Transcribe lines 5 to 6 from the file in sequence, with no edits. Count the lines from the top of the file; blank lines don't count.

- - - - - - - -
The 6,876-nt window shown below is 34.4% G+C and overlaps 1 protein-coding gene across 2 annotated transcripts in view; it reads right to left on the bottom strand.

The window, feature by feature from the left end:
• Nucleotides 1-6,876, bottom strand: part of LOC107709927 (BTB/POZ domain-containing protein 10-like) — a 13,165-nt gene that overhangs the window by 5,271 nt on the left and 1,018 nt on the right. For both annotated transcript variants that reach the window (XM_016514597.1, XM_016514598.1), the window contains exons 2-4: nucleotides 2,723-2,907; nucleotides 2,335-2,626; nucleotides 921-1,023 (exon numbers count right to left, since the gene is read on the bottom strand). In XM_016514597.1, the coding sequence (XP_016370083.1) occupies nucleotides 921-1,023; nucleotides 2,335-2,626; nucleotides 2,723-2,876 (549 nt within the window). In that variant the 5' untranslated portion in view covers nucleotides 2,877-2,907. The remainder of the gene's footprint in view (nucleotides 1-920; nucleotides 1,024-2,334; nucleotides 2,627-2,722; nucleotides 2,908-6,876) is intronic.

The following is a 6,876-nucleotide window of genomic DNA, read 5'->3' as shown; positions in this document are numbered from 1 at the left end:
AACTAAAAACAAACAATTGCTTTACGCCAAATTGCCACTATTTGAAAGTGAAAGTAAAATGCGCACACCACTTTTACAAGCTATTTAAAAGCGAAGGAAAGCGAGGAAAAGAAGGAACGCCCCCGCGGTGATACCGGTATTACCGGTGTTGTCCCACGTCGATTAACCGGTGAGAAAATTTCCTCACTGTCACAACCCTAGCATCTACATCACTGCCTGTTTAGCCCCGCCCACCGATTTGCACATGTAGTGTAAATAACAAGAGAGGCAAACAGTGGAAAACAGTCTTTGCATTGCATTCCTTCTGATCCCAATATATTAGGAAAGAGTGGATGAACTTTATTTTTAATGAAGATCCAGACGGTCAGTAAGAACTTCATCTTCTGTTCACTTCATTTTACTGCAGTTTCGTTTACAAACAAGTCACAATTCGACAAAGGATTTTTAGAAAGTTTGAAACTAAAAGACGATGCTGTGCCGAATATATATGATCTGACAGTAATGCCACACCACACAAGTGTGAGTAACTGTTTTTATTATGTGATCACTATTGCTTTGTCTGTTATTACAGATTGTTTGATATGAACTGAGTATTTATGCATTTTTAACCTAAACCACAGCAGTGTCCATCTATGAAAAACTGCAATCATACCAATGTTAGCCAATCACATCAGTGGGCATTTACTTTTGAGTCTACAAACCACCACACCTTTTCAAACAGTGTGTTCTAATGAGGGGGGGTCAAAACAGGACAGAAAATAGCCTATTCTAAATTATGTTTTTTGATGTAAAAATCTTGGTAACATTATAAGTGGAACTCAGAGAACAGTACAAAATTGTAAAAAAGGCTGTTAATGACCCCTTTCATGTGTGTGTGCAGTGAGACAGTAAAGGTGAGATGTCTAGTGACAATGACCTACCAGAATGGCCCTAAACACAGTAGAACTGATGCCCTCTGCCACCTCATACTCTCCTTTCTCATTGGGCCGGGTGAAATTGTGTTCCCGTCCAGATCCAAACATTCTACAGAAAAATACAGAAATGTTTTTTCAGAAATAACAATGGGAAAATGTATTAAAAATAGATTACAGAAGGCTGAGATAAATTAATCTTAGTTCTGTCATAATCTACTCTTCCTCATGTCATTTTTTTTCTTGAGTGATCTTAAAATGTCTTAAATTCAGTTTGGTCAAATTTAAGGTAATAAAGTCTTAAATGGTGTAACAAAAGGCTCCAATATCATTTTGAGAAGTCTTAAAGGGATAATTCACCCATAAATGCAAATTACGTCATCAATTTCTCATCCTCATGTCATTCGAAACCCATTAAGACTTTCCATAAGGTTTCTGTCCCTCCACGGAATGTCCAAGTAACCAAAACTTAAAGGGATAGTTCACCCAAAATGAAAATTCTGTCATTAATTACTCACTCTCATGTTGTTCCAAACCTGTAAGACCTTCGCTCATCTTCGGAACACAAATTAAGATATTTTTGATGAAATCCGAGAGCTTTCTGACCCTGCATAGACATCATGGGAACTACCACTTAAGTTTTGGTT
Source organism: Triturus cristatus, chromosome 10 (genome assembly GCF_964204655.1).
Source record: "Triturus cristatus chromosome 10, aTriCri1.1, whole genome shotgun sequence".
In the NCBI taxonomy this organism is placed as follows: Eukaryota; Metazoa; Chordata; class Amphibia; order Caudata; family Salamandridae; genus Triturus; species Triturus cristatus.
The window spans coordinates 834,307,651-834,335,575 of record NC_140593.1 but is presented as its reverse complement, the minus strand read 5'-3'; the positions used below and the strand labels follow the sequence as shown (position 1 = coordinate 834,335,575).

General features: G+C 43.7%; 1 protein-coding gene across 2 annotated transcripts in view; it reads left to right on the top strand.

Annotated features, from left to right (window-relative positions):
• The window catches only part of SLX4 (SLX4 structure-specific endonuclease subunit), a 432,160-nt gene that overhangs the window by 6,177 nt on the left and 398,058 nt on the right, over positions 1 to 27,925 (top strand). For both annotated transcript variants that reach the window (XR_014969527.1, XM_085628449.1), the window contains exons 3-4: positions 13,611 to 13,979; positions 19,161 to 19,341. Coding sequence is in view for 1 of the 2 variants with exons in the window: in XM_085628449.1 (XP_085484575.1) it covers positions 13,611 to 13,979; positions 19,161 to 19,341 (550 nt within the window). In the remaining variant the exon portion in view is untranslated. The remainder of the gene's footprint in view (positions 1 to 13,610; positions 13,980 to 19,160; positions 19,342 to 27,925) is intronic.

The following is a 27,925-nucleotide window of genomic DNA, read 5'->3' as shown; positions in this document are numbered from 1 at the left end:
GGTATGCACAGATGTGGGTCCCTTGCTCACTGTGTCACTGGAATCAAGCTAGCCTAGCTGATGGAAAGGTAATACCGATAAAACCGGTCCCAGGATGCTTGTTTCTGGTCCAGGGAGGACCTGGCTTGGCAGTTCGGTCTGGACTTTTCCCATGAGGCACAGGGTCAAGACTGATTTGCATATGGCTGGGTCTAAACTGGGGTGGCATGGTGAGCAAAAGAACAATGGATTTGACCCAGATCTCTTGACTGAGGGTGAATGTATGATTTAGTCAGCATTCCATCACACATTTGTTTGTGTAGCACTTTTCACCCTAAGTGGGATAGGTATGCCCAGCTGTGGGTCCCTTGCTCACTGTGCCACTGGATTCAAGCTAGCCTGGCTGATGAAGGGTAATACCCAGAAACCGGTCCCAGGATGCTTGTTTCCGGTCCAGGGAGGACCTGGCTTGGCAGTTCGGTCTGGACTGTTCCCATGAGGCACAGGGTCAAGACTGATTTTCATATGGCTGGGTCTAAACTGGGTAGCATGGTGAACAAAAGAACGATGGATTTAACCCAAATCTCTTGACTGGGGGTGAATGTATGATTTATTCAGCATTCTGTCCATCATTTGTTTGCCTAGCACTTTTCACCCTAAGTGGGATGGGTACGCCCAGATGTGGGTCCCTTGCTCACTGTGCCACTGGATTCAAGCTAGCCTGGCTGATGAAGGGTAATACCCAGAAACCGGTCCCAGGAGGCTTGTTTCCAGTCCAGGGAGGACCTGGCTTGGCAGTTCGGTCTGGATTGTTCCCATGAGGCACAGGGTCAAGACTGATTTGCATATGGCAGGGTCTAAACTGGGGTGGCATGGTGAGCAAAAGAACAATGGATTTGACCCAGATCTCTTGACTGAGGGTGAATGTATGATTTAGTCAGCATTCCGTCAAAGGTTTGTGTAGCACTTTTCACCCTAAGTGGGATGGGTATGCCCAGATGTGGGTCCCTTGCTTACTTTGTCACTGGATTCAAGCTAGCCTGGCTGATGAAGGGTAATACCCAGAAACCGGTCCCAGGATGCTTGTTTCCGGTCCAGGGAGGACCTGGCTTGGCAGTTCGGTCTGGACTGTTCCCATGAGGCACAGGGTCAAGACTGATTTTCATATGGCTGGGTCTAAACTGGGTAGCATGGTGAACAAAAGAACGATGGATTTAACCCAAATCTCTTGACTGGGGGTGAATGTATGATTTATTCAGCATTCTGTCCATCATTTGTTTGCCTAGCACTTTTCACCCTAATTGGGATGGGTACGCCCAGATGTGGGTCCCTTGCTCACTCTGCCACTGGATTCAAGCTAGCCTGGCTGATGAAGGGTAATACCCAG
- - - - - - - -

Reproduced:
AACTAAAAACAAACAATTGCTTTACGCCAAATTGCCACTATTTGAAAGTGAAAGTAAAATGCGCACACCACTTTTACAAGCTATTTAAAAGCGAAGGAAAGCGAGGAAAAGAAGGAACGCCCCCGCGGTGATACCGGTATTACCGGTGTTGTCCCACGTCGATTAACCGGTGAGAAAATTTCCTCACTGTCACAACCCTAGCATCTACATCACTGCCTGTTTAGCCCCGCCCACCGATTTGCACATGTAGTGTAAATAACAAGAGAGGCAAACAGTGGAAAACAGTCTTTGCATTGCATTCCTTCTGATCCCAATATATTAGGAAAGAGTGGATGAACTTTATTTTTAATGAAGATCCAGACGGTCAGTAAGAACTTCATCTTCTGTTCACTTCATTTTACTGCAGTTTCGTTTACAAACAAGTCACAATTCGACAAAGGATTTTTAGAAAGTTTGAAACTAAAAGACGATGCTGTGCCGAATATATATGATCTGACAGTAATGCCACACCACACAAGTGTGAGTAACTGTTTTTATTATGTGATCACTATTGCTTTGTCTGTTATTACAGATTGTTTGATATGAACTGAGTATTTATGCATTTTTAACCTAAACCACAGCAGTGTCCATCTATGAAAAACTGCAATCATACCAATGTTAGCCAATCACATCAGTGGGCATTTACTTTTGAGTCTACAAACCACCACACCTTTTCAAACAGTGTGTTCTAATGAGGGGGGGTCAAAACAGGACAGAAAATAGCCTATTCTAAATTATGTTTTTTGATGTAAAAATCTTGGTAACATTATAAGTGGAACTCAGAGAACAGTACAAAATTGTAAAAAAGGCTGTTAATGACCCCTTTCATGTGTGTGTGCAGTGAGACAGTAAAGGTGAGATGTCTAGTGACAATGACCTACCAGAATGGCCCTAAACACAGTAGAACTGATGCCCTCTGCCACCTCATACTCTCCTTTCTCATTGGGCCGGGTGAAATTGTGTTCCCGTCCAGATCCAAACATTCTACAGAAAAATACAGAAATGTTTTTTCAGAAATAACAATGGGAAAATGTATTAAAAATAGATTACAGAAGGCTGAGATAAATTAATCTTAGTTCTGTCATAATCTACTCTTCCTCATGTCATTTTTTTTCTTGAGTGATCTTAAAATGTCTTAAATTCAGTTTGGTCAAATTTAAGGTAATAAAGTCTTAAATGGTGTAACAAAAGGCTCCAATATCATTTTGAGAAGTCTTAAAGGGATAATTCACCCATAAATGCAAATTACGTCATCAATTTCTCATCCTCATGTCATTCGAAACCCATTAAGACTTTCCATAAGGTTTCTGTCCCTCCACGGAATGTCCAAGTAACCAAAACTTAAAGGGATAGTTCACCCAAAATGAAAATTCTGTCATTAATTACTCACTCTCATGTTGTTCCAAACCTGTAAGACCTTCGCTCATCTTCGGAACACAAATTAAGATATTTTTGATGAAATCCGAGAGCTTTCTGACCCTGCATAGACATCATGGGAACTACCACTTAAGTTTTGGTT
Source organism: Triturus cristatus, chromosome 10 (genome assembly GCF_964204655.1).